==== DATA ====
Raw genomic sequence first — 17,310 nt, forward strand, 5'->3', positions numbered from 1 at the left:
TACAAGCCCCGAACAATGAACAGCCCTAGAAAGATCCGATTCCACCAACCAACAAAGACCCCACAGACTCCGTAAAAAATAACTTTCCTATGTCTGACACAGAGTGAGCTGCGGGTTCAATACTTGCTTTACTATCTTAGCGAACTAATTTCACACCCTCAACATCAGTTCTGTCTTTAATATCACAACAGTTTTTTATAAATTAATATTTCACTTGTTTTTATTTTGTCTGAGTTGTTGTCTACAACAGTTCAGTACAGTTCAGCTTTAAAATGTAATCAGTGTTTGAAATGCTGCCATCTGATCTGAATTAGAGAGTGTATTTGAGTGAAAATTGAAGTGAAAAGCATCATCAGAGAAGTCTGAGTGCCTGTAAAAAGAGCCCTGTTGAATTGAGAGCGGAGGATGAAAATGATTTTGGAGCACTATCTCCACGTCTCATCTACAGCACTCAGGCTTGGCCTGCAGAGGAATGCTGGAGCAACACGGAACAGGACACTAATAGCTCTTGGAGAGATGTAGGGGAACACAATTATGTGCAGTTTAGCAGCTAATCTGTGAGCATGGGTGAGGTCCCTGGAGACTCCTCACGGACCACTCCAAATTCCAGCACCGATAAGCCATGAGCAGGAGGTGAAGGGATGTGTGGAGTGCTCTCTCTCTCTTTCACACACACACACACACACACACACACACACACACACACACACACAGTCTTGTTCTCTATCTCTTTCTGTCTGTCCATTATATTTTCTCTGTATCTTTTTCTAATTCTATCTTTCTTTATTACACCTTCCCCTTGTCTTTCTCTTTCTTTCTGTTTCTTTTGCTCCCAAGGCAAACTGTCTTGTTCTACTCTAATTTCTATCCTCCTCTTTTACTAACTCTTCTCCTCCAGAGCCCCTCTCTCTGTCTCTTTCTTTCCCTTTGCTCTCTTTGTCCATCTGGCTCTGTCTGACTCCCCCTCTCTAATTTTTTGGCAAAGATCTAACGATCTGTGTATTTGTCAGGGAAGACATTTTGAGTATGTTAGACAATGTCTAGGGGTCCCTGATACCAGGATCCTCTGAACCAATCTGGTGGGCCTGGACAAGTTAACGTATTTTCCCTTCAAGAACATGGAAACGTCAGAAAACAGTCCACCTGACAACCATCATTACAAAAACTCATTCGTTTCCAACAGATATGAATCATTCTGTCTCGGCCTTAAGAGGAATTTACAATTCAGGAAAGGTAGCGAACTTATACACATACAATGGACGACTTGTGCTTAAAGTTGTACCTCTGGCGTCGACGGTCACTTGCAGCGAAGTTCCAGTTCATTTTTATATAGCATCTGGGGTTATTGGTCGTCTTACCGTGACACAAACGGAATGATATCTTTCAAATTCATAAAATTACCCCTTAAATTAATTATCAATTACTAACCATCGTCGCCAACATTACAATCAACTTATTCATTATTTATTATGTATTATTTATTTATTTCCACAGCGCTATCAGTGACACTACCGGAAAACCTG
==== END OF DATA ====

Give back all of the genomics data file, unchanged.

Raw genomic sequence first — 17,310 nt, forward strand, 5'->3', positions numbered from 1 at the left:
TACAAGCCCCGAACAATGAACAGCCCTAGAAAGATCCGATTCCACCAACCAACAAAGACCCCACAGACTCCGTAAAAAATAACTTTCCTATGTCTGACACAGAGTGAGCTGCGGGTTCAATACTTGCTTTACTATCTTAGCGAACTAATTTCACACCCTCAACATCAGTTCTGTCTTTAATATCACAACAGTTTTTTATAAATTAATATTTCACTTGTTTTTATTTTGTCTGAGTTGTTGTCTACAACAGTTCAGTACAGTTCAGCTTTAAAATGTAATCAGTGTTTGAAATGCTGCCATCTGATCTGAATTAGAGAGTGTATTTGAGTGAAAATTGAAGTGAAAAGCATCATCAGAGAAGTCTGAGTGCCTGTAAAAAGAGCCCTGTTGAATTGAGAGCGGAGGATGAAAATGATTTTGGAGCACTATCTCCACGTCTCATCTACAGCACTCAGGCTTGGCCTGCAGAGGAATGCTGGAGCAACACGGAACAGGACACTAATAGCTCTTGGAGAGATGTAGGGGAACACAATTATGTGCAGTTTAGCAGCTAATCTGTGAGCATGGGTGAGGTCCCTGGAGACTCCTCACGGACCACTCCAAATTCCAGCACCGATAAGCCATGAGCAGGAGGTGAAGGGATGTGTGGAGTGCTCTCTCTCTCTTTCACACACACACACACACACACACACACACACACACACACACACACAGTCTTGTTCTCTATCTCTTTCTGTCTGTCCATTATATTTTCTCTGTATCTTTTTCTAATTCTATCTTTCTTTATTACACCTTCCCCTTGTCTTTCTCTTTCTTTCTGTTTCTTTTGCTCCCAAGGCAAACTGTCTTGTTCTACTCTAATTTCTATCCTCCTCTTTTACTAACTCTTCTCCTCCAGAGCCCCTCTCTCTGTCTCTTTCTTTCCCTTTGCTCTCTTTGTCCATCTGGCTCTGTCTGACTCCCCCTCTCTAATTTTTTGGCAAAGATCTAACGATCTGTGTATTTGTCAGGGAAGACATTTTGAGTATGTTAGACAATGTCTAGGGGTCCCTGATACCAGGATCCTCTGAACCAATCTGGTGGGCCTGGACAAGTTAACGTATTTTCCCTTCAAGAACATGGAAACGTCAGAAAACAGTCCACCTGACAACCATCATTACAAAAACTCATTCGTTTCCAACAGATATGAATCATTCTGTCTCGGCCTTAAGAGGAATTTACAATTCAGGAAAGGTAGCGAACTTATACACATACAATGGACGACTTGTGCTTAAAGTTGTACCTCTGGCGTCGACGGTCACTTGCAGCGAAGTTCCAGTTCATTTTTATATAGCATCTGGGGTTATTGGTCGTCTTACCGTGACACAAACGGAATGATATCTTTCAAATTCATAAAATTACCCCTTAAATTAATTATCAATTACTAACCATCGTCGCCAACATTACAATCAACTTATTCATTATTTATTATGTATTATTTATTTATTTCCACAGCGCTATCAGTGACACTACCGGAAAACCTG